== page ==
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Chikungunya Detected with Blotting Paper

March 21, 2023 • 12:22 pm CDT
by Muhammad Syafrani
(Vax Before Travel)

Despite recent improvements in diagnostic tools, chikungunya outbreaks in Africa are probably underreported, stated a U.S. CDC Early Release Dispatch, Volume 29, Number 4—April 2023.

During 2019–2020, a large-scale chikungunya outbreak occurred in Djibouti City, the capital city of the Republic of Djibouti, located in the Horn of Africa.

Djibouti is a semi-arid country bordered by Eritrea, Somalia, and Ethiopia. In this region, the primary vector of the chikungunya virus (CHIKV) is the Aedes aegypti mosquito. 

The chikungunya outbreak remained limited (attack rate 2.1%) but was followed by a dengue outbreak.

These researchers found clinical features helpful but insufficient to discriminate between chikungunya and dengue viruses.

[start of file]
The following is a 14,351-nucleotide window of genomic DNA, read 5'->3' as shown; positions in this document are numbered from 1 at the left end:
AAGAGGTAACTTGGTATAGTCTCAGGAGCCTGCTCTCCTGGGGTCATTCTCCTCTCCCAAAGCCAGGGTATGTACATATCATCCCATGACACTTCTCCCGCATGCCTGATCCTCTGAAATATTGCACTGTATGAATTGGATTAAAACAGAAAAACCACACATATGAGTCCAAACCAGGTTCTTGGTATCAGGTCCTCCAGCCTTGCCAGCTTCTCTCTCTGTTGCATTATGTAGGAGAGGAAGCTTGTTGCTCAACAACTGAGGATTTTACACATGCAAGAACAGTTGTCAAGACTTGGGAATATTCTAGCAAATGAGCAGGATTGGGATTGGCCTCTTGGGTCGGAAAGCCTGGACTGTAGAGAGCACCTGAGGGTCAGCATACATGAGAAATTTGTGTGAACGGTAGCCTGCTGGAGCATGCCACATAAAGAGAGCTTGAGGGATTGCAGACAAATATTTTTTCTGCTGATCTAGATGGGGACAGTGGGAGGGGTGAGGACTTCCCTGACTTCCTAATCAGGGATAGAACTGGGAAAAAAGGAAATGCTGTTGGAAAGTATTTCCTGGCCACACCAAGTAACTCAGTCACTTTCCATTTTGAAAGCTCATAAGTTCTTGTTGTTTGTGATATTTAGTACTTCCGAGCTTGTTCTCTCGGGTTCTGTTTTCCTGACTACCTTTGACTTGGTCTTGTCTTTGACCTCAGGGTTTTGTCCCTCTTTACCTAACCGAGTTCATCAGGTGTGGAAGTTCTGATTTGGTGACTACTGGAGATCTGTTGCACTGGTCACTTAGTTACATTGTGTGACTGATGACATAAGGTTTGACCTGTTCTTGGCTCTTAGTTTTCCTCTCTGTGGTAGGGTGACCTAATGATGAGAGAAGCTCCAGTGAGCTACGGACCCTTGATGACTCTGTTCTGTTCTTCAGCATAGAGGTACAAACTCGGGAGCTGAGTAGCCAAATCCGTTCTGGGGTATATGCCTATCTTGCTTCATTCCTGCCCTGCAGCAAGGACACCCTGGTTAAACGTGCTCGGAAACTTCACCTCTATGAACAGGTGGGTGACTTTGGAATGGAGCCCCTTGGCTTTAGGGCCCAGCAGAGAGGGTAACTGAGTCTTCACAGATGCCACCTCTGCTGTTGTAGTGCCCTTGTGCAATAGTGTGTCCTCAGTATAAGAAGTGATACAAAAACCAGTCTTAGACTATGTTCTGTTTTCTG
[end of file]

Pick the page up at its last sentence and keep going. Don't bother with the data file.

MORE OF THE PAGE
However, CHIKV blood samples on blotting paper have been described as a field method for detecting arboviruses, routinely used in the French Armed Forces when deployed in Africa.

In this study, the researchers used blood samples on blotting paper to detect the emergence of CHIKV and monitor the course of the outbreaks.

Blotting paper provided a robust method for blood sampling and transport to a reference laboratory, making it possible to confirm 90% of the arboviral diagnoses.

We recommend blotting paper as a field tool to detect and monitor arboviral epidemics remotely, wrote these researchers.

Various countries, like Paraguay, are reporting chikungunya outbreaks in remote areas.

As of March 21, 2023, no chikungunya vaccines are authorized in Africa, Europe, or the U.S.